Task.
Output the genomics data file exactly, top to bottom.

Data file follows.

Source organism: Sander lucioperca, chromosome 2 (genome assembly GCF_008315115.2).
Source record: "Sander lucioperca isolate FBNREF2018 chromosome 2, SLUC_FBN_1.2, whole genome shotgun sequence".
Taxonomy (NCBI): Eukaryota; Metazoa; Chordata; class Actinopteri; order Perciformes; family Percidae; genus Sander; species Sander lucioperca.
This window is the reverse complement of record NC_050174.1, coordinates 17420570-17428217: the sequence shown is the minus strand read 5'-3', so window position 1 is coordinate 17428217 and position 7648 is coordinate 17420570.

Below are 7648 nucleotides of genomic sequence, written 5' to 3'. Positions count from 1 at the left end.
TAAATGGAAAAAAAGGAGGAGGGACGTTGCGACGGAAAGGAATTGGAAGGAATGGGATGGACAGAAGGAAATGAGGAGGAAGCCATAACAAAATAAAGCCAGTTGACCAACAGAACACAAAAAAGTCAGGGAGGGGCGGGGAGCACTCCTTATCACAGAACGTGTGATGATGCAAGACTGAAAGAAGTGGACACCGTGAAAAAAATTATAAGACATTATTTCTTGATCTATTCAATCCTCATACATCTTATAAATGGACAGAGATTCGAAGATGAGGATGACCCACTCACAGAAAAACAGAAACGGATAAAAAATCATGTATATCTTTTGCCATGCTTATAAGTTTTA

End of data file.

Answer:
Source organism: Sander lucioperca, chromosome 2 (genome assembly GCF_008315115.2).
Source record: "Sander lucioperca isolate FBNREF2018 chromosome 2, SLUC_FBN_1.2, whole genome shotgun sequence".
Taxonomy (NCBI): Eukaryota; Metazoa; Chordata; class Actinopteri; order Perciformes; family Percidae; genus Sander; species Sander lucioperca.
This window is the reverse complement of record NC_050174.1, coordinates 17420570-17428217: the sequence shown is the minus strand read 5'-3', so window position 1 is coordinate 17428217 and position 7648 is coordinate 17420570.

Below are 7648 nucleotides of genomic sequence, written 5' to 3'. Positions count from 1 at the left end.
TAAATGGAAAAAAAGGAGGAGGGACGTTGCGACGGAAAGGAATTGGAAGGAATGGGATGGACAGAAGGAAATGAGGAGGAAGCCATAACAAAATAAAGCCAGTTGACCAACAGAACACAAAAAAGTCAGGGAGGGGCGGGGAGCACTCCTTATCACAGAACGTGTGATGATGCAAGACTGAAAGAAGTGGACACCGTGAAAAAAATTATAAGACATTATTTCTTGATCTATTCAATCCTCATACATCTTATAAATGGACAGAGATTCGAAGATGAGGATGACCCACTCACAGAAAAACAGAAACGGATAAAAAATCATGTATATCTTTTGCCATGCTTATAAGTTTTA